13. https://www.thecut.com/2018/02/emma-Watson-guest-edits-vogue-australias-march-issue.html. Sarah spellings (The Cut; February 19, 2018). Accessed on 13 April 2018.
  14. https://www.theguardian.com/fashion/2018/mar/05/ethical-fashion-stella-mccartney-paris-fashion-week Hannah Marriott, 5 March 2018 14.43 GMT. Accessed on 9 April 2018.
  15. https://www.thebetterindia.com/88846/india-sustainable-fashion/. Sohini Dey, February 24, 2017, 6.45 PM. Accessed on 10 April 2018.
  16. Jena, B., Das, B. P., Khandual, A., Sahu, S., & Behera, L. (2015). Ecofriendly processing of textiles. Materials Today: Proceedings, 2(4–5), 1776–1791.CrossRefGoogle Scholar
  17. Khawani, M. P., & Khatwani, P. A. (2017) Indian textiles: Its sustainability and global sourcing. International Journal of Recent Innovation in Engineering and Research 2(7), 26–29.Google Scholar
  18. Khandual, A. (2016). Green flame retardants for textiles. In Green fashion (pp. 171–227). Singapore: Springer.CrossRefGoogle Scholar
  19. Khandual, A., & Sahu, S. (2016). Sabai grass: Possibility of becoming a potential textile. In Sustainable fibres for fashion industry (pp. 45–60). Singapore: Springer.CrossRefGoogle Scholar
  20. Khandual, A., Luximon, A., Sachdeva, A., Rout, N., & Sahoo, P. K. (2015). Enhancement of functional properties of cotton by conventional dyeing with TiO2 nanoparticles. Materials Today: Proceedings, 2(4–5), 3674–3683.CrossRefGoogle Scholar
  21. Lang, C., & Armstrong, C. M. J. (2018). Collaborative consumption: The influence of fashion leadership, need for uniqueness, and materialism on female consumers’ adoption of clothing renting and swapping. Sustainable Production and Consumption, 13, 37–47.CrossRefGoogle Scholar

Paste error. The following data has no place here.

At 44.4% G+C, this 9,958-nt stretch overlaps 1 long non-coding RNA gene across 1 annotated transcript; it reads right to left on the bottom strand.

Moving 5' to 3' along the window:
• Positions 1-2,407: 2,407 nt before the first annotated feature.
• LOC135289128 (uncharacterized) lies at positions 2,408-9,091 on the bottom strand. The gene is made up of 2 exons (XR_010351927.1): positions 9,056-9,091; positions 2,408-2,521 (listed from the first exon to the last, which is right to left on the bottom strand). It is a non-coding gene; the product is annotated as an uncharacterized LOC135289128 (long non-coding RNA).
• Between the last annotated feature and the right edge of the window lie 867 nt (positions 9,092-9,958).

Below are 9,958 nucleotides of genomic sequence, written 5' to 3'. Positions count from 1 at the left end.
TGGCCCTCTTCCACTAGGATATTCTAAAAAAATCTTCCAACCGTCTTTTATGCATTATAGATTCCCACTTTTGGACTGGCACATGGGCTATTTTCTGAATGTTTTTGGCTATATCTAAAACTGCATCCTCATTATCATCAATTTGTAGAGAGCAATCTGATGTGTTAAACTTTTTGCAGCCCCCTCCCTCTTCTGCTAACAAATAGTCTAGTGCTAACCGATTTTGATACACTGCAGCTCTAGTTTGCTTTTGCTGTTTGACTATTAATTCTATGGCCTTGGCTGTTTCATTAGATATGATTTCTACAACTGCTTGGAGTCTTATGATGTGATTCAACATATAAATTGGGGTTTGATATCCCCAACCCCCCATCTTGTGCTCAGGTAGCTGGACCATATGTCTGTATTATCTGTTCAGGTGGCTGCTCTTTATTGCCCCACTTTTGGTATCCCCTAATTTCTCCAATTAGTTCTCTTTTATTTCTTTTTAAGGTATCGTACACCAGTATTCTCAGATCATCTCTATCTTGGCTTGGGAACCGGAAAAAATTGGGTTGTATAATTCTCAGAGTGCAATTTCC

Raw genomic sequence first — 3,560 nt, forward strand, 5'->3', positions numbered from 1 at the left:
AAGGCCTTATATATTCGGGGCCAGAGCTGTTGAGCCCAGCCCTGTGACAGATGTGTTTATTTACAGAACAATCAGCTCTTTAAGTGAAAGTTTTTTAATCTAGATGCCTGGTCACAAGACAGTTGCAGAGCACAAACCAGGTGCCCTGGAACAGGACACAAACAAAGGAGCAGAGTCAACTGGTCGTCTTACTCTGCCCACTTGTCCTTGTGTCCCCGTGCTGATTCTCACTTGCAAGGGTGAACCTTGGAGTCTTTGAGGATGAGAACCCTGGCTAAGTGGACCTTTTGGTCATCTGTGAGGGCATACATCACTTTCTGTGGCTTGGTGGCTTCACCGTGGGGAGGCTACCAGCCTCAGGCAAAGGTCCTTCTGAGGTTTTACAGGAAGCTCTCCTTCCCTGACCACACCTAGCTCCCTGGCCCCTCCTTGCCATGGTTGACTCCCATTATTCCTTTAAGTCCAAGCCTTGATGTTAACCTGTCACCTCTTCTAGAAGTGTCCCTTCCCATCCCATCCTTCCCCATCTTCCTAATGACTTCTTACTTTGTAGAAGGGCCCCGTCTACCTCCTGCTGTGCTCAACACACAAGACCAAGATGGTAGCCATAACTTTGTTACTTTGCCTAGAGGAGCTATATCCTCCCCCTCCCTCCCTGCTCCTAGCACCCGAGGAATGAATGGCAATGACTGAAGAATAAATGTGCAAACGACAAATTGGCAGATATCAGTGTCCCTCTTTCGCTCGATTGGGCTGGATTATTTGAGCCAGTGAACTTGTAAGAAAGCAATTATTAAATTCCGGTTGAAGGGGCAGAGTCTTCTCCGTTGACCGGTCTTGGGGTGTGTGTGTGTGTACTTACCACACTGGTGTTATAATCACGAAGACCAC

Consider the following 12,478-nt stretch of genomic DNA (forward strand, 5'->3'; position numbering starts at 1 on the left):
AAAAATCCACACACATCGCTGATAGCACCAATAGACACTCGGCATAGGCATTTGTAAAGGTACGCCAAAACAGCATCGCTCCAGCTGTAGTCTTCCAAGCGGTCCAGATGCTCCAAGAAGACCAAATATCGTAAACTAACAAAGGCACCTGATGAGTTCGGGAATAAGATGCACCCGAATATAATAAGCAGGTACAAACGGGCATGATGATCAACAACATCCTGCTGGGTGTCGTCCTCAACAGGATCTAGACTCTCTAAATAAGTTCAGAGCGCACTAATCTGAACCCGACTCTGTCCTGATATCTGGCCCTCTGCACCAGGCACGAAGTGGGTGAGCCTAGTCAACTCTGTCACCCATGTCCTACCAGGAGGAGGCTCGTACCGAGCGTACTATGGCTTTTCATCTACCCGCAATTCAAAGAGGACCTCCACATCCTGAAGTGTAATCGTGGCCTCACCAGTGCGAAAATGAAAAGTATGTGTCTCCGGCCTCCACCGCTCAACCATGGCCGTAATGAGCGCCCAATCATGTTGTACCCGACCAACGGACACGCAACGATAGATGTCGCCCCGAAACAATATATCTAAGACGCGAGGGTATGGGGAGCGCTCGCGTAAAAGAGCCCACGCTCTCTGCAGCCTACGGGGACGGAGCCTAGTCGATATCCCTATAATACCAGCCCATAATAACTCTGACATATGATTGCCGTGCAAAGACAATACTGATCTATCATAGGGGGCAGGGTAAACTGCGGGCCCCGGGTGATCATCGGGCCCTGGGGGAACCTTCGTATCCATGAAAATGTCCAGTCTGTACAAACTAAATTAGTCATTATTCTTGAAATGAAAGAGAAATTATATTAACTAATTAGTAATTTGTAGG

22. Mahajan, S. (2012). Sustainability of green fashion. In International conference: Textiles and fashion 2012 (pp. 1–11).Google Scholar
  23. McNeill, L., & Moore, R. (2015). Sustainable fashion consumption and the fast fashion conundrum: fashionable consumers and attitudes to sustainability in clothing choice. International Journal of Consumer Studies, 39(3), 212–222.CrossRefGoogle Scholar
  24. Muthu, S. S., Li, Y., Hu, J. Y., & Mok, P. Y. (2012a). Quantification of environmental impact and ecological sustainability for textile fibres. Ecological Indicators, 13(1), 66–74.CrossRefGoogle Scholar
  25. Muthu, S. S., Li, Y., Hu, J. Y., & Ze, L. (2012b). Carbon footprint reduction in the textile process chain: recycling of textile materials. Fibers and Polymers, 13(8), 1065–1070.CrossRefGoogle Scholar
  26. Niinimäki, K. (2010). Eco-clothing, consumer identity, and ideology. Sustainable Development, 18(3), 150–162.CrossRefGoogle Scholar
  27. Shen, B. (2014). Sustainable fashion supply chain: Lessons from H&M. Sustainability, 6(9), 6236–6249.CrossRefGoogle Scholar
  28. Shen, B., Wang, Y., Lo, C. K., & Shum, M. (2012). The impact of ethical fashion on consumer purchase behavior. Journal of Fashion Marketing and Management: An International Journal, 16(2), 234–245.CrossRefGoogle Scholar
  29. Vuruskan, A., & Frohlich, J (2012). Alternative marketing strategies in commercial eco fashion. pp.126–130. http://dergipark.gov.tr/download/article-file/275396.
  30. Yang Qin, M. (2014). Global fibres overview. Synthetic Fibres Raw Materials Committee Meeting at APIC 2014. Pattaya, 16 May 2014. http://www.orbichem.com/userfiles/APIC%202014/APIC2014_Yang_Qin.pdf.

Copyright information

© Springer Nature Singapore Pte Ltd. 2019

Authors and Affiliations

  1. 1.Textile EngineeringCollege of Engineering & Technology (CET)BhubaneswarIndia
  2. 2.Rustic HueBhubaneswarIndia

Personalised recommendations